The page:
A common question I get is ‘why is my knee making clicking noises when I bend down or use the stairs, and what can I do about it?

This is a question that I receive almost every day. I recently treated a 55 year old female with a 5 week history of pain and clicking in the front of her right knee, worsening when ascending and descending stairs. She could not recall any recent changes to her exercises or work demands, and had no previous knee injuries or symptoms. She also reported pain on squatting and kneeling, and that her symptoms worsened throughout the day. I conducted a series of assessments to rule out any other knee problems involving the joint or ligaments, and to reach the diagnosis of patellofemoral joint (PFJ) pain. PFJ pain is a common issue amongst men and women of all ages. Despite the absence of breaks, tears or sprains, patellofemoral pain can cause significant discomfort.

Knee pain | Patellofemoral joint pain | Pinnace Spine & Sports, Concord West | Chiro, Physio, Massage, Pilates

A healthy patella (‘knee-cap’) sits in a groove at the front of your femur (thigh bone), and glides up and down on this groove like a train on a track. The patella is also held in place by a number of muscles both on the inside of your thigh, and the outside. It is a figurative ’tug of war’ between these two muscle groups, and as long as both groups are evenly matched, the patella will remain on its track. Problems arise when the muscles on the outside are too tight, often combined with weakness of the inside muscles. The outer structures start to overpower the inner ones, pulling the patella sideways off its track. This is what causes discomfort and ‘clicking’. You may have seen athletes with tape around their knees, most often this is to control the patella position and stop it from going off-track while running or jumping.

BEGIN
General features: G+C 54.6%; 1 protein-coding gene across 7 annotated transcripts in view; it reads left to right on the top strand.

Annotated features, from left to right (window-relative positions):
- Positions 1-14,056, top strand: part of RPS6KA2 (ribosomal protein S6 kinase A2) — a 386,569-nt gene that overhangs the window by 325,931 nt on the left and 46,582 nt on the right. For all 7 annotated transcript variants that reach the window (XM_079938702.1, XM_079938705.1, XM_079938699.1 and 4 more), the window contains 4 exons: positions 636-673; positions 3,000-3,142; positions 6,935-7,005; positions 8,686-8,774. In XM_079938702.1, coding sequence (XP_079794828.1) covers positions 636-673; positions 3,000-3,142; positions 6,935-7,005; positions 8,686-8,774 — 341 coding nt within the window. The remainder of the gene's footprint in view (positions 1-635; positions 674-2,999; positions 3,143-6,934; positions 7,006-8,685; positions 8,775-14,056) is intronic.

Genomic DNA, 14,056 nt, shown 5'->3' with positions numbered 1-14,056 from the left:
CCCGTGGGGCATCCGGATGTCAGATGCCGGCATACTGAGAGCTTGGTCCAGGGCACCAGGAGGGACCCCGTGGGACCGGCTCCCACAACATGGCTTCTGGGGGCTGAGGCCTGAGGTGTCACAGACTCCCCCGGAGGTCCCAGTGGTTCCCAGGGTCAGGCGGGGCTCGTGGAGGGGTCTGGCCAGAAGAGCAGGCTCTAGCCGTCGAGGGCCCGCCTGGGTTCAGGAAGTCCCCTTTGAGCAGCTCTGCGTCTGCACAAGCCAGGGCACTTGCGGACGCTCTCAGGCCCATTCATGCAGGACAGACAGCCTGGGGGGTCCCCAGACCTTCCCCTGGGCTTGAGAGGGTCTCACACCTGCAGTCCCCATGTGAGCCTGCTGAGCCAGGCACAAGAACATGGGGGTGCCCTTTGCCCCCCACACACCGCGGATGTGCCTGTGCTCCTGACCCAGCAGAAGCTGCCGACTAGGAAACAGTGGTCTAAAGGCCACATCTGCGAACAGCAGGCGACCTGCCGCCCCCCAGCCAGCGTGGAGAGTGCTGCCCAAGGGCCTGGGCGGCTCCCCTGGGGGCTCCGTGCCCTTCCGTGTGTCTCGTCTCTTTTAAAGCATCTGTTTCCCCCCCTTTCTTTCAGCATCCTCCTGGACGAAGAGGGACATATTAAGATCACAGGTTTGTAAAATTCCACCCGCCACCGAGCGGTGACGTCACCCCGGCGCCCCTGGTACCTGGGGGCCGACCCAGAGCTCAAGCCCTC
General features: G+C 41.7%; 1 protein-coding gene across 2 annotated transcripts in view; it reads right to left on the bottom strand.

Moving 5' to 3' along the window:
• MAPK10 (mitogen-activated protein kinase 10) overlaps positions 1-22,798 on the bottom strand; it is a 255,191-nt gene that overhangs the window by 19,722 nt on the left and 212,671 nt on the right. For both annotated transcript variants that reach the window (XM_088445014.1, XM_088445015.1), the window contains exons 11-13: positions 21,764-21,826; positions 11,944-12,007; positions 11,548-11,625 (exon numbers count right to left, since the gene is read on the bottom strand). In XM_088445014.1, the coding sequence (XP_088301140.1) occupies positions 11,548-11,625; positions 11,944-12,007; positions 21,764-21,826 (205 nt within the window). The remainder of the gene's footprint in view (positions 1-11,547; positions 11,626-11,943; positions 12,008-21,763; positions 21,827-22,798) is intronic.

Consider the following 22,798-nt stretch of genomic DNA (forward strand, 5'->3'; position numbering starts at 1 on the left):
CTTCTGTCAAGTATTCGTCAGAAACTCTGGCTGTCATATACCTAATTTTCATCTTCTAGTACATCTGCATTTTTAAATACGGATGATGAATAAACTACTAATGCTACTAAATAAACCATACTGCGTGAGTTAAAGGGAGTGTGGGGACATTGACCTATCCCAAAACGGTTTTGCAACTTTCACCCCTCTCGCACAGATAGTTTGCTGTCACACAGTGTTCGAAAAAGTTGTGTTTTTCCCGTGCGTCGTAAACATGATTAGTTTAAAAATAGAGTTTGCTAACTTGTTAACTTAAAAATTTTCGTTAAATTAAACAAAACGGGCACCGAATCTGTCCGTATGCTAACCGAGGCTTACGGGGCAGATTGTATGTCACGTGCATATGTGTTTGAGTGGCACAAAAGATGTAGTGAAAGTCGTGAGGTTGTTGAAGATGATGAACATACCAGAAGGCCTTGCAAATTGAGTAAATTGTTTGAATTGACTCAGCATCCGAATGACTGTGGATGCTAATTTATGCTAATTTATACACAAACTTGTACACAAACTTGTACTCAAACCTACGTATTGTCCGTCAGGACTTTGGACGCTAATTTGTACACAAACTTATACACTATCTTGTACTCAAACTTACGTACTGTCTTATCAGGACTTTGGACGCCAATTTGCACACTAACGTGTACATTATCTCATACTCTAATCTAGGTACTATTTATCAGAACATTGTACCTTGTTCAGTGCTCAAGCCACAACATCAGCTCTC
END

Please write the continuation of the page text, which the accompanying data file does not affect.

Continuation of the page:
My client’s treatment involved loosening the Ilio-Tibial Band (ITB), which runs down the outside of the thigh, combined with muscle activation and strengthening exercises for the thigh muscles on the inside of the knee (VMO muscle). Another contributing factor to her symptoms was her weak gluteal (butt) muscles, which caused her knees to turn inwards while squatting, thus placing more outwards stress on the patella. Therefore, gluteal strengthening exercises have now been added to her home exercise program.

Due to the wide range of factors that can contribute to this disorder, an individualised program (designed and overseen by an experienced therapist) is recommended in order to achieve the best possible outcome. If these symptoms sound familiar, and you would like to find out more about how we could help you, please call us on (02) 9743 2311 or click here to book online.

Tim Nesbitt-Hawes | Physiotherapist

Tim Nesbitt-Hawes | Physiotherapist @ Pinnacle Spine & Sports, Concord West, Sydney